Thanks for the financial statement, Sweet. I'm as happy as you are about your new-found sense of security. About hitting that goal you set in cash—I don't know. I'm afraid t'm a little hazy on your current holdings in that department.

Don't put too much stock in what the papers say about demobilization, Chippie. It is really impossible to conjecture intelligently on the subject. There are so many “ifs,” “ands” and “buts.” Just hope for the best and keep punching and stop misspelling "optimistic"!

Too bad Goldie held out that snap of her and Diana. I sure would like to get a peek at my one and only niece. Didn't you say a while back that you took some snaps of the punkin with her table and chair set? If not, why not?

In closing, you reiterate your desire to get back once more to a "normal married life,” and that you wished I were there "draped across the sofa.” I can understand that first part and fully share your sentiments, Baby, but that second part stops me! Do I understand that you've had a change of heart about my napping on the sofa—or is it just a "come on”? Y’know, sweet, looking back, I wonder why I ever wasted our time laying on the sofa. I mean, I can't, for the life of me, understand how I could have been content just to lay alone on the sofa and sleep! I know now how much better I could have utilized that time! What a fool I was! But I’ve learned my lesson, Chippie, and when I next get the opportunity, you may be very sure that I won't fritter my time away napping on the sofa. Hell, no! I'll merely take you gently by the arm and lead you upstairs to our bed and our room—and to hell with what people will think! By the way, Chippie, is that why you used to get sore when I slept on the sofa? Did you have any “ideas” at the time? If you had and never told me, t'll never forgive you, so you better not confess to it! Uh-oh!—that tore it! I can write rationally enough, Baby, until I start remembering how sweet you were in my arms, and then I can think of nothing else. Darling Evvie, I want you so! You know that feeling you describe as “melting away"? Well, that's me all over right now, so, knowing you can appreciate why it is useless for me to write any further tonight, I can only kiss you fondly and longingly, whisper “I adore you, Baby,” in your responsive ear, and reluctantly take my leave. Good-night, my dearest one. My love and kisses for the punkin, bless her, and my love to all.

Your Phil

*Unit Diary January 31, 1944
The activation of the 465th Sub Depot Class I was effected by General Orders No 212, Headquarters VIII Bomber Command, ETOUSA, dated 29 November 1943. This order brought about the breaking up of the 74th Service Squadron which was a well-molded outfit. The activation of the 465th was an overseas transaction and therefore does not have any station history.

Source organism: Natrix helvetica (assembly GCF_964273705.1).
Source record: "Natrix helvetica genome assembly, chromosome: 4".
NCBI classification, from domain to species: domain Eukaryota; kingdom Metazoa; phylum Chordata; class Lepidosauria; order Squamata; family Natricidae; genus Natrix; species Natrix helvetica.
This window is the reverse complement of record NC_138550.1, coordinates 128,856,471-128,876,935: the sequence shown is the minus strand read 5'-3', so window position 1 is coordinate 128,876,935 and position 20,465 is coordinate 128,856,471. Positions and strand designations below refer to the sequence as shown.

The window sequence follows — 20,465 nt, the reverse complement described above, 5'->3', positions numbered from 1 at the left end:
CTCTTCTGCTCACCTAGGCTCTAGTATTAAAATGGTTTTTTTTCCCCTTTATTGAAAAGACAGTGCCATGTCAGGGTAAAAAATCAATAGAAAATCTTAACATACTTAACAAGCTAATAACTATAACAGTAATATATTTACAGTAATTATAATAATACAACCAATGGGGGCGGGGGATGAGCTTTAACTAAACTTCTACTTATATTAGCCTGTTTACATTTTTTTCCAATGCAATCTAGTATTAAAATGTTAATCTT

The original number of men transferred to the 465th totaled 172 men as shown on paragraph 26, SO #84, HQ 392nd Bomb Gp dated 1 December 1943. These men were all experienced men and gave the 465th a solid foundation on which to operate efficiently.

Paragraph 5, SO #79, HQ 2nd Bomb Division, dated 1 December 1943 designated the officers and paragraph 1, Sub Depot Order No 1, HQ 465th Sub Depot, dated 6 January 1944, assigned the officers to the following duties:

Major James W. Wall, Commanding
Captain Alfred S. Carter, Air Corps Supply Officer
Captain Richard W. Couch, Engineering Officer
1/Lt Donald H. Pollard, Ass't Engineering Officer
2/Lt George L. Griffith, Administrative Officer

First Sergeant Joseph L. Gaffey and Sergeant John F. Kobylars, clerk for Major Wall, joined the outfit per paragraph 5, SO #84, 2nd Bomb Division, dated 6 December 1943. Our new Supply Sergeant, S/Sgt Thomas A. Atkinson, joined the organization 16 December 1943 per paragraph 12, SO #84, HQ 2nd Bomb Division, dated 16 December 1943. S/Sgt Richard L. Pennell, former Supply Sergeant, was transferred to the 517th Service Group Headquarters, per paragraph 12, SO #84, HQ 2nd Bomb Division dated 16 December 1943.

The original 74th Service Squadron was split wide open and changes in personnel were being made during the month of December. The cadre of the 74th Service Squadron was attached to the 465th for administration, quarters and rations and on 5 January 1944, a cadre of 36 enlisted men under command of First Sergeant Emil Perez converged on the Wendling Station early in the morning, boarded the train for AAF Station 455 for VOCU, 2nd Bomb Division. GO #5, HQ VIII Bomber Command, dated 1 January 1944, came in to our office on 8 January 1944 to confirm this movement. In the transfer of Squadron Funds, the 465th received $54.08. The money is in cash and is carried on the books in English currency.

All papers pertaining to the 74th Service Squadron were packed and shipped. The Squadron Property Book was cleared and closed and all allied papers were sent on.

From the original 166 enlisted men, the squadron strength has increased during the month of December and January to 223 assigned and 29 attached bringing the total to 252 enlisted men. The officer strength remains unchanged.